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Codec Trends Special Report: Hartnett

We asked manufacturers to share thoughts about the state of their art

Tom Hartnett, Comrex. Technical Director. ‘I feel strongly that it’s time to leverage the benefits of IP codecs into the station’s on-air phone system.’

Radio World asked several codec suppliers about trends in their area of expertise and we got back some great information. This is one in a series.

How have codecs changed in recent years?

Hartnett: Besides the general movement from ISDN to IP, codecs have certainly made inroads in providing solid performance over “average-quality” wired IP links.

Most good modern codecs have dynamic buffer managers and other tools to compensate for the “raw” nature of the public Internet. We hear of very few operational issues these days, beyond initial setup, from wired IP users.

On the wireless end, seamless integration with things like 4G and Wi-Fi is hot. Also codec manufacturers now deploy compatible modes so they can talk to each other. And finally, several manufacturers have introduced lower-cost, simpler devices that bring the benefits of IP codecs to a larger user base.

In what direction is codec design heading?

Hartnett: The industry hasn’t seen a mass migration to laptop-based codecs, although they exist. We’ve been concentrating on providing easy interface to existing smartphone apps as companions our hardware codecs, as there is a definite segment of user who is excited about that. But there are limits to smartphone codecs — like form factor, wireless-only operation and lack of stereo — and there are many users (e.g., voiceover, sportscasting, studio-studio, backup STL) for which they’ll never make sense.

I feel strongly that it’s time to leverage the benefits of IP codecs into the station’s on-air phone system. We’ve introduced an IP-based multi-line call in system that does all the old-fashioned telephone integration, but can also take calls from codec users (and wideband smartphone apps) and blends them seamlessly into the same conference.

Are engineers leery of relying on the Internet for mission-critical audio transport?

Hartnett: Engineers just need to be smart about where they are applying these tools. Most smart customers know not to show up to a ballgame with 30,000 smartphone users and expect good results on 3G. And not to buy a $35/month consumer-grade DSL as your STL backbone.

Of course there’s a lot of different kinds of users, and sometimes projects are green-lighted only because they can be done cheaply. I find those the most interesting and fun, but in most cases those types of projects can survive some rocky performance.

But as far as real pros with budgets and reliability needs, they can be met with smart design and planning, and installation of wired Internet whenever possible.

This is an important point: Wireless services can be a nice shortcut for quick-shots and reporters, but will never rival the reliability of wired. And mission-critical wired IP requires QoS arrangements and Service Level Agreements. In the early days, it was pretty common for users to try IP coding, have a failure and announce the technology “not ready.” There’s too much cost-savings at stake to ignore IP codecs anymore.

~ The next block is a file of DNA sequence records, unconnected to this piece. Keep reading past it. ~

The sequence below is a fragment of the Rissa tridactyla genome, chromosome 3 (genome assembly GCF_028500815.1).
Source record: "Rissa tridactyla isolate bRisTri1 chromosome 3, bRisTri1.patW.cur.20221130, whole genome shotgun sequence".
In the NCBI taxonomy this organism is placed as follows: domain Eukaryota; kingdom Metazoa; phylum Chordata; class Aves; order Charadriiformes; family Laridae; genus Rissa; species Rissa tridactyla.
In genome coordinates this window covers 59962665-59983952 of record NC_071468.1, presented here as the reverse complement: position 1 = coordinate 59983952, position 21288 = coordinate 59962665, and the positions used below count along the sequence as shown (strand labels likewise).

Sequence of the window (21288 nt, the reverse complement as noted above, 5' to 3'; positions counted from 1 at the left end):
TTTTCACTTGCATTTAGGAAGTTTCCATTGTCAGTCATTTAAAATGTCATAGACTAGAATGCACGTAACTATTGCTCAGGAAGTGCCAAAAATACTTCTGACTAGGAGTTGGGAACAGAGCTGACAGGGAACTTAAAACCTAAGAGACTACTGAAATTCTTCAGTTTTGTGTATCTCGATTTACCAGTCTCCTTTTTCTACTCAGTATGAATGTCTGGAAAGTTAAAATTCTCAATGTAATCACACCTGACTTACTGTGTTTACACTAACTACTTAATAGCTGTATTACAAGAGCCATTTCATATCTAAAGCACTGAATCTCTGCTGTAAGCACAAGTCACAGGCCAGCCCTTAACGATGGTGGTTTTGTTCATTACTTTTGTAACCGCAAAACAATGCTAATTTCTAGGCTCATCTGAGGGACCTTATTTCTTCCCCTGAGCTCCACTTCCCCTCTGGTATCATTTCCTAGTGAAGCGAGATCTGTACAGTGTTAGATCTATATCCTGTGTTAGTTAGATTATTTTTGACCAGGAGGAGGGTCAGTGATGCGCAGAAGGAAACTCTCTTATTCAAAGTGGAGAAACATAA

What is the “state of the art” in bitrates and algorithms?

Hartnett: For pro-grade studio-studio and STL, it’s often cost-effective to go linear, or with a lossless codec like FLAC. This will require a reasonably “fat” IP pipe, but is often doable these days at reasonable cost, and removes any concerns about codec cascading.

Short of that, a relatively high-bitrate (at least 256 kbps) AAC coding works well. For budget broadcasters this can be lowered, and HE-AAC can be utilized below 100 kbps and sound quite good.

The premiere “remote broadcast” coding algorithm is definitely AAC-ELD, which can provide good-sounding mono with low delay at 48 kbps, and stereo below 100 kbps. This means the same algorithm can be deployed on wired links, Wi-Fi and 3G/4G without much regard to how “fat” the network is. We used to believe algorithms that work down in the sub-20 kbps range offered an edge. We find this is less so these days — networks seem much more binary in their performance (i.e., either working, or if faulty, blocking all your data).

What about HD Voice and other developments on the network provider side?

Hartnett: For general users, HD Voice has an “Achilles heel,” which is its inability to work if the standard public telephone network is involved. But since service providers are willing to deploy it (I suspect mostly for marketing impact), it could be a real boon for radio.

Our industry has the high-quality contribution application covered with existing products, but we still often take horrible-sounding calls on-air. How many meticulously engineered stations air hours of cellphone audio per day from listeners? It drives me crazy. It prompted us to design a product specifically to integrate HD Voice and Skype calls to the studio. We even provide a simple HD Voice app you can provide to guests and listeners.

Beyond that, the wide deployment of 4G LTE creates an environment where odds of success for IP wireless remotes are enhanced dramatically.

What is the next big challenge facing codec designers?

Hartnett: Video! Radio stations are becoming multi-platform content providers, and video is often a part of that change. There used to be a big distinction between video and audio content producers, and that’s now all blurred.

What is your newest or most notable product?

Hartnett: There are two: STAC-VIP, a VoIP studio telephone system that integrates HD Voice calls, Skype, and “normal” callers; and our LiveShot codec that delivers high-quality video on poor networks with very low delay with the right set of controls and functions for broadcast, because video isn’t just for TV anymore.